Friday, 28 October 2011

Open Source Drug Discovery: And now the target is malaria and its resistance to drugs

Syed Akbar
Hyderabad: College and university students can now contribute
their ideas to find a viable medical solution to the ever-increasing
problem of malaria and its resistance to drugs. Even ordinary citizens
can participate in the new initiative launched by the Council of
Scientific and Industrial Research to combat malaria through search
for new drugs.

The CSIR has taken up malaria research under open domain after
achieving considerable success in its fight against tuberculosis and
development of new molecules to treat multi-drug resistant TB.
Incidentally, non-biologists contributed a lot to the sequencing of
the TB bacterial genome. Malaria is the second neglected disease in
the country to be thrown open to the general public besides scientists
for research on anti-malarial drugs.

All one has to do is to participate in the Open Source Drug Discovery
by sending innovative ideas and drug and disease information on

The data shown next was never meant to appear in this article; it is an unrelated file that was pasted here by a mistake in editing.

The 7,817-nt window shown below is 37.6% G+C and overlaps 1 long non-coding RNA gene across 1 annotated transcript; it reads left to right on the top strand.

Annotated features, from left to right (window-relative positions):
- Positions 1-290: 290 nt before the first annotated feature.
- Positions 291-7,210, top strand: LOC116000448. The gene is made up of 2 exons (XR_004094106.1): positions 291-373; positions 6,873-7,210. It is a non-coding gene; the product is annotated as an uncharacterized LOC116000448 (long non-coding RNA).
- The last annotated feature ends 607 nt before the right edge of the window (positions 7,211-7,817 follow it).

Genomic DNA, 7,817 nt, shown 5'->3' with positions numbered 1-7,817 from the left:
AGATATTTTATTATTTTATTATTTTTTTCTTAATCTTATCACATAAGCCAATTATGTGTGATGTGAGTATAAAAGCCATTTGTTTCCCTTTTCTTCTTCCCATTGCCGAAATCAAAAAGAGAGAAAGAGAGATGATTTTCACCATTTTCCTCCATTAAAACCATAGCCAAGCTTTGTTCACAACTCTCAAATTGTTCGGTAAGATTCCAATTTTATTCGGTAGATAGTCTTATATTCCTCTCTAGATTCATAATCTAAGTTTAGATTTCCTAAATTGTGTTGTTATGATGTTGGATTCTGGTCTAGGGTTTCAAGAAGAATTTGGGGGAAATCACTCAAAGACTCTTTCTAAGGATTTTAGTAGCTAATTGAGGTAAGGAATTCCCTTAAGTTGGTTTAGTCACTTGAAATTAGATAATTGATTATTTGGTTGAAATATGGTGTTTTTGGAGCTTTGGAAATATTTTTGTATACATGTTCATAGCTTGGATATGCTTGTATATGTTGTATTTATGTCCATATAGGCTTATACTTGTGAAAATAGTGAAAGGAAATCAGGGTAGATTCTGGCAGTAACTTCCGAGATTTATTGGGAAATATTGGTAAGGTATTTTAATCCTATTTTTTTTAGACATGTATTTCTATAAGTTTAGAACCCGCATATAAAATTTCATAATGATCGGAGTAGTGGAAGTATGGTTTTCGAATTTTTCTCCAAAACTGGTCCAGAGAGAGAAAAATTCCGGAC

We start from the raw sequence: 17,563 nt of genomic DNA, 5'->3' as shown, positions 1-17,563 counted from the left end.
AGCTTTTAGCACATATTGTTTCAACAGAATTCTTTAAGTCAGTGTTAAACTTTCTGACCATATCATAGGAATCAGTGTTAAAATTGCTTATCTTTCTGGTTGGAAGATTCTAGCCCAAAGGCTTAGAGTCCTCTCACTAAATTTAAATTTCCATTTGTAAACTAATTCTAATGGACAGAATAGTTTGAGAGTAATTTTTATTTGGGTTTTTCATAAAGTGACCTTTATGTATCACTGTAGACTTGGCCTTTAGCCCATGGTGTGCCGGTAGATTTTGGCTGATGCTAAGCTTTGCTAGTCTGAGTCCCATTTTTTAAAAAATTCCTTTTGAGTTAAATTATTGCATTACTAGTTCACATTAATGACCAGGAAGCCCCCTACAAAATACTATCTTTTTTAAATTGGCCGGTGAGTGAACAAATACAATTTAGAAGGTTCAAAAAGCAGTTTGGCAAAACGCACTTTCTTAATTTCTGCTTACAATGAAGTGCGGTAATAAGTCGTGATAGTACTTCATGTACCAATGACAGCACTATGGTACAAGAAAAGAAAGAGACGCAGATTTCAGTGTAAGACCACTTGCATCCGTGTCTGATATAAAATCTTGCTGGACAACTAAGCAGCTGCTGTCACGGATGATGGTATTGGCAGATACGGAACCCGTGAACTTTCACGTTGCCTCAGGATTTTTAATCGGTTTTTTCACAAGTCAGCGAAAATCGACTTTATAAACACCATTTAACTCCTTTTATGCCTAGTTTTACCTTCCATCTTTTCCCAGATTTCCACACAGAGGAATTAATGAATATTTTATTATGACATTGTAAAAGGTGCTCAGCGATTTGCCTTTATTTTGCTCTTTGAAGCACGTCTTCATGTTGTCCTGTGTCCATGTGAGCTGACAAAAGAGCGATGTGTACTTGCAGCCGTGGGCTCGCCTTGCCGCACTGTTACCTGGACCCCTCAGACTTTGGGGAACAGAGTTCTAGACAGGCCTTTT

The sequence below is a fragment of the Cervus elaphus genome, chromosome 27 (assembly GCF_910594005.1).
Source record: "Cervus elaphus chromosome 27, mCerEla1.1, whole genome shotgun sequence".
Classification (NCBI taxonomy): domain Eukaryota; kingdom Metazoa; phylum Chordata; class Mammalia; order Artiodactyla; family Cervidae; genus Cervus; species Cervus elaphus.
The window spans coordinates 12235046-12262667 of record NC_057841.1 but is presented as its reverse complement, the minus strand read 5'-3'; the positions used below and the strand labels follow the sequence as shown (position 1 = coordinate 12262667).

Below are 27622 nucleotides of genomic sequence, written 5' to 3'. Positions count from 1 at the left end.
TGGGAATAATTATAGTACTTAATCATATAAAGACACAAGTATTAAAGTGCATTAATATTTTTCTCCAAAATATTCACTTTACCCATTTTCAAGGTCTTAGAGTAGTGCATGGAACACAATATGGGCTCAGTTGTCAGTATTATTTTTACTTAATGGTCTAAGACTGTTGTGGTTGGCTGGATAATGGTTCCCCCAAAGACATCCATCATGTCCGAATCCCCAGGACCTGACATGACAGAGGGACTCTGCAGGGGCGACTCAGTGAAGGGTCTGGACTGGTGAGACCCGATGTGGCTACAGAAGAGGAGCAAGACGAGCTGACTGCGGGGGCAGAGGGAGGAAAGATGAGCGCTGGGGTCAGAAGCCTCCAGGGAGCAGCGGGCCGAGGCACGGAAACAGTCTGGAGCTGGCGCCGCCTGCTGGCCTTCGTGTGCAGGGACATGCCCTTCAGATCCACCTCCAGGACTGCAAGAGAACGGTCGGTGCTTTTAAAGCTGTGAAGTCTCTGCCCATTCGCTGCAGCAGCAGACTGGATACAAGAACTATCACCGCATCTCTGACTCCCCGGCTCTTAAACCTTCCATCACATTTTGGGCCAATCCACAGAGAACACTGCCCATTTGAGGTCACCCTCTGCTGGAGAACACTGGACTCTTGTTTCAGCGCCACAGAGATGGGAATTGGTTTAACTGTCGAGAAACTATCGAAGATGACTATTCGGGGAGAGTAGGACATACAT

malaria by an email to malariaosdd@gmail.com. The CSIR has made
research and drug development on neglected diseases open to the common
man in a bid to bring down the cost of development of new drugs, which
will benefit the poorer section of society.

"Malaria ranks among top infectious diseases. Falciparum malaria,
which was once rare, is now becoming common here. Even the so-called
ordinary malaria - vivax malaria - has become resistant to drugs. Open
source drug discovery is a welcome step as it involves innumerable
brains," said senior physician Dr Aftab Ahmed of Apollo Hospitals. "We
are now going in for a combination drug therapy to fight the disease,"
he added.

Malaria poses an immense challenge to those engaged in the search for
new drugs against the disease. The growing resistance of the malaria
parasite to currently used anti-malarial drugs coupled with its
complex life cycle necessitates the search for new drugs through
efforts that bring together diverse capabilities across the world,
points out the CSIR document on malaria OSDD.

The CSIR is also targeting people, who have a thorough knowledge of
traditional and forest medicine, for lead discovery. It also calls for
the development of new drug combinations for control of drug resistant
parasites and safer gametocytocidal, prophylactic and anti-relapse
agents.

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